Bajaj et al. in “Automatic Reconstruction of Surfaces and Scalar Fields from 3D Scans,” Proceedings SIGGRAPH'95, pp. 109-118, 1995, and Boissonnat et al., in “Smooth Surface Reconstruction via Natural Neighbor Interpolation of Distance Functions,” in Proceedings of the 16th Annual ACM Symposium on Computational Geometry, pp. 223-232, 2000, build Voronoi diagrams from scanned surface points. Then, they use the Voronoi diagram to efficiently evaluate closest distances to the surface and to define surface patches for the model. Carr et al., in “Reconstruction and Representation of 3D Objects with Radial Basis Functions”, Proceedings SIGGRAPH2001, pp. 67-76, 2001, fit a radial basis function to a set of on-surface and off-surface points derived from scanned surface points. The on-surface points are assigned a value of zero, while off-surface points constructed from the on-surface points are assigned a value equal to their assigned distance from the surface.
 All of these methods are quite general because they can be applied to a set of unorganized points. However, when range data are available in the form of range images, it is desired to determine a distance field directly from the range images.
 Curless et al., in “A Volumetric Method for Building Complex Models from Range Images,” Proceedings SIGGRAPH'96, pp. 303-312, 1996, Hilton et al., in “Reliable Surface Reconstruction from Multiple Range Images,” Proceedings of the 4th Eurographics Conference on Computer Vision, pp. 117-126, 1996, and Wheeler et al., in “Consensus surfaces for Modeling 3D Objects from Multiple Range Images,” Proceedings of the International Conference of Computer Vision, 1998, present methods that generate a volumetric representation of the distance field from range surfaces, which are generated by connecting nearest neighbors in the range image with triangular facets.
 Those methods avoid triangulation over possible occlusions in the model surface by not connecting neighbors with significant differences in range values. That approach is conservative and avoids building surfaces over unobserved regions. However, that method can lead to holes in the model that must be addressed separately as described by Curless et al. Those three methods all use a weighted averaging scheme to combine distance values from multiple scans. As for the method of Hoppe et al., those methods use Marching Cubes to generate a triangle model from the volume representation.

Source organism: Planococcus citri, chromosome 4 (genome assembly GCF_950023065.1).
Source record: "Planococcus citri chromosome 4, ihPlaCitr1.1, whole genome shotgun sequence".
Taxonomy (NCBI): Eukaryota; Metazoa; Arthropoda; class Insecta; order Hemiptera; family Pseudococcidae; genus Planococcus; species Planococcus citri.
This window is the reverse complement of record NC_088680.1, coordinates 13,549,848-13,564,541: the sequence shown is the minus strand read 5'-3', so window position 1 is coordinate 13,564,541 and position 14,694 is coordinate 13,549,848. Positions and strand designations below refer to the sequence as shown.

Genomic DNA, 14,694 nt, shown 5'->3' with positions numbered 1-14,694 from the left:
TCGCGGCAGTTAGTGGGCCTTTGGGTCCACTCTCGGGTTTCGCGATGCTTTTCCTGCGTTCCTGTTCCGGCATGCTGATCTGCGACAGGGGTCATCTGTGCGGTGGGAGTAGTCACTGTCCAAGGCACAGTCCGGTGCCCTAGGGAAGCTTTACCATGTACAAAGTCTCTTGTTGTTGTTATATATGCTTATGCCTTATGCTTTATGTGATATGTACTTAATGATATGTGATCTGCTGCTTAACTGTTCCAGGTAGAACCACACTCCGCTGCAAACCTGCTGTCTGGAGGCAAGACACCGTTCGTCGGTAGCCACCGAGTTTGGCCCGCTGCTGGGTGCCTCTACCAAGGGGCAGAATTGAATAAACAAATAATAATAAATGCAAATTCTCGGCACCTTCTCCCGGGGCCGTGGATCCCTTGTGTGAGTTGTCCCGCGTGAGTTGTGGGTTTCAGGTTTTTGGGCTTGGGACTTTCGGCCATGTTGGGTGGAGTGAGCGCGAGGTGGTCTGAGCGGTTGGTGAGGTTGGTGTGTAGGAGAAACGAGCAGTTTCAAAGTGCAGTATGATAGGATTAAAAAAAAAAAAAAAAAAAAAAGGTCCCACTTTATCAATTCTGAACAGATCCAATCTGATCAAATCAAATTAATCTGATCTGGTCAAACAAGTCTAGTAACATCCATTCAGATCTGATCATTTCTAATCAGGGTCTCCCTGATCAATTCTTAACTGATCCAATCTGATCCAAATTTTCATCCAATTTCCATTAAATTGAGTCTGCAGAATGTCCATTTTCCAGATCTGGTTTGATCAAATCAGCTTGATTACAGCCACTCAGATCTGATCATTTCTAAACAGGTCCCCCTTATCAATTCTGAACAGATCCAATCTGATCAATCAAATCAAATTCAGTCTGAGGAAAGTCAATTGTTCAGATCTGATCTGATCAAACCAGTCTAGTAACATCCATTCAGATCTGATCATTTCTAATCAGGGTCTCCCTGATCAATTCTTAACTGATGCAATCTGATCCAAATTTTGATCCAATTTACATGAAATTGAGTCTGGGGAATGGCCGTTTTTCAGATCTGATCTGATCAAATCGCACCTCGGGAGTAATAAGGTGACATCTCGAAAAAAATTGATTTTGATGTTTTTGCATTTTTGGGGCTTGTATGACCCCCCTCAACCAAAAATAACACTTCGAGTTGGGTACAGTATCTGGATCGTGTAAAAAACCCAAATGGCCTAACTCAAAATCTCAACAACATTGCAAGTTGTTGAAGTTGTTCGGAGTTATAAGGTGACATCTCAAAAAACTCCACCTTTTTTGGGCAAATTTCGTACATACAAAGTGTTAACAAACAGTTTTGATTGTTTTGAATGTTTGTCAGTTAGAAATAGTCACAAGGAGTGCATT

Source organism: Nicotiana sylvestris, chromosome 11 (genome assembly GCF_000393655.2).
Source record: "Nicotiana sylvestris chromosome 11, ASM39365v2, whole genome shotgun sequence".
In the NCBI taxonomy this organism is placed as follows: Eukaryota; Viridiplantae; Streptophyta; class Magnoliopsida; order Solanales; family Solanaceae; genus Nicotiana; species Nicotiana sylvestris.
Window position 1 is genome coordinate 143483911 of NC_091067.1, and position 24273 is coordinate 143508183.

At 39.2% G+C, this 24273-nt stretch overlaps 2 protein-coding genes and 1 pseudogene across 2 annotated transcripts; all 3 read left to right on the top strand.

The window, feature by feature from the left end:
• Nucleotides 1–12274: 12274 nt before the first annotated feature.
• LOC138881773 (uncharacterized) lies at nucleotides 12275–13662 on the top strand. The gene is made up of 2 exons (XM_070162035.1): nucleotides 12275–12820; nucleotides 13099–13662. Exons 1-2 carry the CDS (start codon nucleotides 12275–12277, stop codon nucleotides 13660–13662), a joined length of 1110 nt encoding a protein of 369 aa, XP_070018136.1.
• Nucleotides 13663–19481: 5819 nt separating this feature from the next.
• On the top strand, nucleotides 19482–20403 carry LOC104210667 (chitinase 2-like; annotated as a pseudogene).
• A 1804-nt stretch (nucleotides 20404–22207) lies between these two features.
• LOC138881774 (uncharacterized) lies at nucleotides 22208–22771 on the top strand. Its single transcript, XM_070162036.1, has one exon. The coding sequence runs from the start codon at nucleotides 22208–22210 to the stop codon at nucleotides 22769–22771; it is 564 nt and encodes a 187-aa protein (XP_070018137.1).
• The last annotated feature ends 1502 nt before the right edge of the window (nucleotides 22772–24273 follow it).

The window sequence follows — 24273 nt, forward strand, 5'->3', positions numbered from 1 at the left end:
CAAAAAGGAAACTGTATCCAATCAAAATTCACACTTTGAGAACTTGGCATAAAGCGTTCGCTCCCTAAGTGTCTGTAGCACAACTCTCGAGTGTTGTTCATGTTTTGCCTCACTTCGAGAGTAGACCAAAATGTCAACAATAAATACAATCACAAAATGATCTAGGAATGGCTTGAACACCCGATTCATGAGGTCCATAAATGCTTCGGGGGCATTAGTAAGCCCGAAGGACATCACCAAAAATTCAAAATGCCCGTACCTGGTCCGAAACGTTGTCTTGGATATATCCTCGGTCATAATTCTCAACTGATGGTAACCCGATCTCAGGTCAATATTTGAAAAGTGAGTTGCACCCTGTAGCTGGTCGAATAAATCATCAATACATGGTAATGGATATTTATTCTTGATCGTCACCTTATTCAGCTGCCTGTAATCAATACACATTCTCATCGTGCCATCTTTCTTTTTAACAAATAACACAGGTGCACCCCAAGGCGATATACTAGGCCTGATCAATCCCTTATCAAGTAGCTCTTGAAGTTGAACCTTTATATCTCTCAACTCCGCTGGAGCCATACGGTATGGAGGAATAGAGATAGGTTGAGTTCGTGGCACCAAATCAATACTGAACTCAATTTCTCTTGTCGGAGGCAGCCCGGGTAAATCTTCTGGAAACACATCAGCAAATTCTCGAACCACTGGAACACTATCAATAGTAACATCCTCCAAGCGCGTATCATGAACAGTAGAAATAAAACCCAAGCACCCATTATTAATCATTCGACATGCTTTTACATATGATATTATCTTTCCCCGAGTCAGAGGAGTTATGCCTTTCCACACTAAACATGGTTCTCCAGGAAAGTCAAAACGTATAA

Curless et al. use line-of-sight distances and only compute distances in a limited shell surrounding the surface. The distance volume is run-length-encoded to reduce storage and processing times. Hilton et al. determine Euclidean distances from range surfaces in a limited shell surrounding the surface, and store the results in a regularly sampled volume. Wheeler et al. also determine Euclidean distances from range surfaces, but limit distance evaluations to the vertices of a three-color octree.
 Whitaker, in “A Level-Set Approach to 3D Reconstruction from Range Data,” the International Journal of Computer Vision, pp. 203-231, 1998, determines line-of-sight distances directly from range images and combines distance values from multiple scans using a windowed, weighted average. Then, he uses level set methods to reduce scanner noise by evolving a surface subject to forces that attract the surface to the zero-valued iso-surface of the distance field, and satisfy a shape prior such as surface smoothness. Zhao et al., in “Fast Surface Reconstruction using the Level Set Method,” Proceedings 1st IEEE Workshop on Variational and Level Set Methods, pp. 194-202, 1998, use a method similar to Whitaker, but initialize the distance field used to attract the evolving surface from a set of unorganized points.